First of all, this post is not intended to be a run of the mill, diet and nutrition post. I am sure I will say this many times on this blog, but I really dislike the current trend of people/businesses in the fitness industry who claim to have the one answer, the one diet that will fit you/everyone (usually laden with overused, replicated diet plans and supplements). Yes, this is a business market, but it is also directly correlated to peoples mental and physical health. Therefore advice given should have a far superior lean on good science, rather than the current domination of good marketing, branding and psychological tools.
I believe there is an increasing problem when people recognise that a change in their dietary life is needed, and want a one-stop shop for the magic diet, magic training routine and protocol to get you in shape, right off the shelf. Categorically, I believe that this is impossible.
It is, however, entirely possible that someone can offer you some principals grounded in good science to build your diet from, and a good nutritionist/PT will work with you individually to get you to where you want to be. But, this is a lonely journey and must be accomplished widely on your own, so you should take responsibility for your progress, for your actions and your choices.
Diet is a mixture of the sciences and it is a real minefield; What type of diet do you follow? How do you portion meals? What times should you eat? Should you implement intermittent fasting? Are Carbs bad? Are the new trends or the old philosophies right? The list not only goes on, but the answer is all of them can work.
I recently listened to a podcast with Dr Andy Galpin and this was not only very informative, but also so refreshing to hear someone openly speak on the complexities of diet, the various nuances and how it is imperative to approach diet and training in a logical manner. I recommend everyone listens to this.
The purpose of this blog is to talk about MyFitnessPal (MFP). I have tried multiple times to use this app in the past and have failed to do so, but now i have tangible goals (also seemingly necessary to successful application of diet) I have found it easier to use. I have some pro’s and con’s which I breakdown below:
- Food Diary – You can portion out your daily intake into meals, Breakfast, Lunch, Dinner, Snacks and Water intake.
- Goal Setting – You can set your goal weight, goal addition/loss of weight per week and you can determine your calories or macro distribution. After completion of each diary day, the app will give an estimate on your weight over a 5 week period should every day follow a similar protocol.
- Meal Tracking – I personally find it useful to prepare my lunchtime meals on a Sunday evening, you can program and build into the apps your “Meals” and “Recipes”, that will give you a calorie and macro breakdown for each of your meals based on your portion.
- A database of foods – One of my favourite parts of the app, probably its USP (Unique Selling Point) is the bar scanner. You purchase a product and scan it into the app, it will then tell you the macro’s/calorie breakdown and you can add it to your diary. If like me, you eat similar foods regularly, MFP will also cache your frequently used foods for faster adding. If not, every food scanned and added to your diary will be searchable again.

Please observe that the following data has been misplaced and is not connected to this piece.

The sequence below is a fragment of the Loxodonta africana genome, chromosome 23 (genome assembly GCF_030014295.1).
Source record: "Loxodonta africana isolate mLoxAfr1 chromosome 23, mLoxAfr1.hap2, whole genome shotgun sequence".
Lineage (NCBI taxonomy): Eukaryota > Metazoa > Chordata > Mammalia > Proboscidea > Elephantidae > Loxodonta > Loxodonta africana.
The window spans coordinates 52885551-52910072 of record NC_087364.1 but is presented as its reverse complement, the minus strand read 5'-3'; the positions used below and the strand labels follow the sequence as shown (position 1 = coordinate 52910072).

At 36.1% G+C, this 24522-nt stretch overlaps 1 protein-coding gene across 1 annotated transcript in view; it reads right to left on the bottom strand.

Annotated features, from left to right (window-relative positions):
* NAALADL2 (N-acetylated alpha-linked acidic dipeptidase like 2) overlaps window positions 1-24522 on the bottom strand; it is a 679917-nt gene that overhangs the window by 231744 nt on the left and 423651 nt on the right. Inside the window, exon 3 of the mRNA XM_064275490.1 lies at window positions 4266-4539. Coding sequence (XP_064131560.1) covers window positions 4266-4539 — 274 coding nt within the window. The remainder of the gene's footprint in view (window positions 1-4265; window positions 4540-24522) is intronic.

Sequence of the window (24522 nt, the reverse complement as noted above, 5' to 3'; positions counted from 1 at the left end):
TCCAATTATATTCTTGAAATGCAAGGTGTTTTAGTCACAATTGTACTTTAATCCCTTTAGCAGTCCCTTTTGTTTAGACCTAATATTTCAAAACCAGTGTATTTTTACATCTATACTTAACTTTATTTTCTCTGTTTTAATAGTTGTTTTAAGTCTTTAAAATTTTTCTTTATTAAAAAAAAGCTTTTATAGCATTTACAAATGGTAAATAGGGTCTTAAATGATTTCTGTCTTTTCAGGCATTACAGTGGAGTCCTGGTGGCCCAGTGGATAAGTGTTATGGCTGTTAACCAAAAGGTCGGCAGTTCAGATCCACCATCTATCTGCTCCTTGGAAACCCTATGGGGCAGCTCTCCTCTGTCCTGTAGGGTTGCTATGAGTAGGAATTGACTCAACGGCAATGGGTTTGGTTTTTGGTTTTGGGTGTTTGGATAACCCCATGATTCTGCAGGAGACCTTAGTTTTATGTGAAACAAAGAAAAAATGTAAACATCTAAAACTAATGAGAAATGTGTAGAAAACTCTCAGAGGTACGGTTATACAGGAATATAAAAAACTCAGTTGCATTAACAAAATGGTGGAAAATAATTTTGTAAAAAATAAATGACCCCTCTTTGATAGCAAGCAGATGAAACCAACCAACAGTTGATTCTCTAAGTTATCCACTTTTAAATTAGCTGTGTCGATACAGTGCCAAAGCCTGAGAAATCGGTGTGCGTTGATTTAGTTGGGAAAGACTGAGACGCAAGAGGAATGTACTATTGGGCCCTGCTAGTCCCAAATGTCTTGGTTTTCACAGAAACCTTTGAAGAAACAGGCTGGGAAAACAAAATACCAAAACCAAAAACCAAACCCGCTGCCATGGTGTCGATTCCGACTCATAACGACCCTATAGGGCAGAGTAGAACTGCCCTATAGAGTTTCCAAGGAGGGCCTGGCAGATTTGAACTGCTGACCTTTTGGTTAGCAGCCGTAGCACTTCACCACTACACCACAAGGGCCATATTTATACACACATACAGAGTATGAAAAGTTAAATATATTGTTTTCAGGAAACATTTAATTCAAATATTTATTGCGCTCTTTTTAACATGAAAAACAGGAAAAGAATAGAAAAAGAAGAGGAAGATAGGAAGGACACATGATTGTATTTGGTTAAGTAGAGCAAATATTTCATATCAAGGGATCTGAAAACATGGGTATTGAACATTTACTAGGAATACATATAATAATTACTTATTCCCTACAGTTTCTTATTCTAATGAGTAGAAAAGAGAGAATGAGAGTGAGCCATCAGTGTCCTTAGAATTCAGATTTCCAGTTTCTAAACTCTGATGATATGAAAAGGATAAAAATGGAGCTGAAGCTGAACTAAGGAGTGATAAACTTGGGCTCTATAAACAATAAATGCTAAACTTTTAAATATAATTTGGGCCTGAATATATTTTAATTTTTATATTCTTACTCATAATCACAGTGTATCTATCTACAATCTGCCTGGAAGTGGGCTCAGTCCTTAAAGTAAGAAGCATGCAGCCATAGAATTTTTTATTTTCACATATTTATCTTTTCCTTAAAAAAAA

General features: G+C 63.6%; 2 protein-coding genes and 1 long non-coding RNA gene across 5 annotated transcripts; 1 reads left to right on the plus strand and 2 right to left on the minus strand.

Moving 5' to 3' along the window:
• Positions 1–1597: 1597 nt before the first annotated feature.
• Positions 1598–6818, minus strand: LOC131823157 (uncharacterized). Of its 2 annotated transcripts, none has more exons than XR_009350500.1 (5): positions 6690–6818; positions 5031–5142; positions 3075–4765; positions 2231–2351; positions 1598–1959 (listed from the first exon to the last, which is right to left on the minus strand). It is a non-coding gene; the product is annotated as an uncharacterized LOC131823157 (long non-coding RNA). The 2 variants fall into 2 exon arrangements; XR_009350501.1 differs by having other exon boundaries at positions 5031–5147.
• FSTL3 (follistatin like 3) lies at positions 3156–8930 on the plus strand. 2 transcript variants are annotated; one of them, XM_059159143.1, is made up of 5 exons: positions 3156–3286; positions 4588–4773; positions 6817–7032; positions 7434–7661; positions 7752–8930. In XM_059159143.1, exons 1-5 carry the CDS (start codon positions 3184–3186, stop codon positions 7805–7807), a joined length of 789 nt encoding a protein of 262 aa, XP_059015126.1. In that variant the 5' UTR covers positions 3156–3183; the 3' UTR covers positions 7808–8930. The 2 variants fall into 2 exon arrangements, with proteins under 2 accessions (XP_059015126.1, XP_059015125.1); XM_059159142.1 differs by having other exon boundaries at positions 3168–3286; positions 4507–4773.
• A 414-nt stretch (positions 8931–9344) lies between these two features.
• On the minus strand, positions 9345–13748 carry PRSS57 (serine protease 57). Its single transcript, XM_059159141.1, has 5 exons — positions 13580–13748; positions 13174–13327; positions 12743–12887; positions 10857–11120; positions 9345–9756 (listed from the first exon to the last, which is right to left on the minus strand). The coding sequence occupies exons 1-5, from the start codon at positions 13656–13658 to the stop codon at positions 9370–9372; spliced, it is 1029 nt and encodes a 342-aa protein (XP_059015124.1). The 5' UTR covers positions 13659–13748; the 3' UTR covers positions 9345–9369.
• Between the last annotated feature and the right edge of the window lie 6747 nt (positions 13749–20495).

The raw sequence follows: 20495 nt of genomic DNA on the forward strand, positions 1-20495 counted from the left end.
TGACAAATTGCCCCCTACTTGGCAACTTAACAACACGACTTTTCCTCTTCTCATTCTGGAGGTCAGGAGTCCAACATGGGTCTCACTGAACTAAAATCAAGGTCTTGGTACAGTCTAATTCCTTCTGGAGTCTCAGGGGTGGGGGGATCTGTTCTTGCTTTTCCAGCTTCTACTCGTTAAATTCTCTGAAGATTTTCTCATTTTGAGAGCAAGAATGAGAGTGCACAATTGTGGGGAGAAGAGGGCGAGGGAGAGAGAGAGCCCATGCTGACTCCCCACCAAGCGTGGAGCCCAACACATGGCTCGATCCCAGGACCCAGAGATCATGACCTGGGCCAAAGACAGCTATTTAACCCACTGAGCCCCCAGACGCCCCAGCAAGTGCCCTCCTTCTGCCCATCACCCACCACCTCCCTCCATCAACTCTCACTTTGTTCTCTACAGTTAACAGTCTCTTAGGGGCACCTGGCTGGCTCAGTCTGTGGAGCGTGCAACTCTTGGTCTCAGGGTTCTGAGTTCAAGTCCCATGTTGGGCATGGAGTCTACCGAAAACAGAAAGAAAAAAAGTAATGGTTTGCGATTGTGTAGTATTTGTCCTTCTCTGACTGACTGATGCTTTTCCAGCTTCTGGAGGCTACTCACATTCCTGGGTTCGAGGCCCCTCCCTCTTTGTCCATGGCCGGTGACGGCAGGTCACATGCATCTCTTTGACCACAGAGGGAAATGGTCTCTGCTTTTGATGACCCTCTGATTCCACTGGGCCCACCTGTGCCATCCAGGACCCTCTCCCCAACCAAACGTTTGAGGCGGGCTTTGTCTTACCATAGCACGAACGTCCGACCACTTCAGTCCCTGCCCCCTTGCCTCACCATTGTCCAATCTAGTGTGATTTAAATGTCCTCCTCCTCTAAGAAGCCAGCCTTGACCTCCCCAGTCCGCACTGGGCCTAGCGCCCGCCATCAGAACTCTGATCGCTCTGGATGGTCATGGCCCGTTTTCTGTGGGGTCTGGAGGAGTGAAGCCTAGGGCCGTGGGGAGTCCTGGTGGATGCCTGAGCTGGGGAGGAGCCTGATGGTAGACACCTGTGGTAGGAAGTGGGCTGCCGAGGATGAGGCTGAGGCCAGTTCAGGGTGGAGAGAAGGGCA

- Weight Tracking – At your leisure you can update your current weight, and you can see a graph of your loss or gain over a variable period of time.
- Self-Honesty – I think one of the huge things that I experienced in the past and during this current weight cut is being honest. A handful of nuts here, or an extra bit of bread or chicken or whatever it is, and you trick yourself to not think that it is meaningful at the time, but the app allows you to weigh and portion properly so you can keep yourself honest. (not sure this is right, want to add more to this)
- Meal Planning – In order to keep myself in check, I like to plan my meals in a week or so advance. This allows me to reference what I have left to eat for the day, to stop myself from overeating.
- Friends List – You can add friends, and share diaries. Therefore you can check up on your friends and vice versa, to either keep them adding to their diary or ensure that they are sticking to their own goals.
- Step Count – An integration into your inbuilt Android/iPhone step counter, or you can add supported external devices you have.
- Instagram type promotion – One of my problems with the fitness industry is the unrealistic imagery that is framed or photo-shopped to ensure the model looks at their optimal peak, leading people to believe that something potentially digitally altered is attainable. When you update your weight you are encouraged to add a photo, whilst this could be beneficial to you to see your own progress, the app will prompt you to share it socially.
- Annoying ads – The free app has adverts, and like most services now the adverts are annoying at times.
- Varying relevancy to blogs – The home page of the app offers a blog roll, including nutrition and fitness related posts. Some of these are typical “fitness industry” type articles, lacking in good science citations and based in this semi-motivational, upper hierarchy tone which isnt helpful. Of course, there are useful ones too.
- Expensive Premium service – As always with free apps, there are services that are locked down to Premium customers: ad free app, deeper diagnostics of progress and some further tracking capabilities. You can sign up to a 1 month free trial you then pay $9.99 a month which for me, is a crazy price.
- Tendency to crash – The app at times, does have a tendency to crash and can be sluggish when you’re entering in lots of data, or planning days in advance.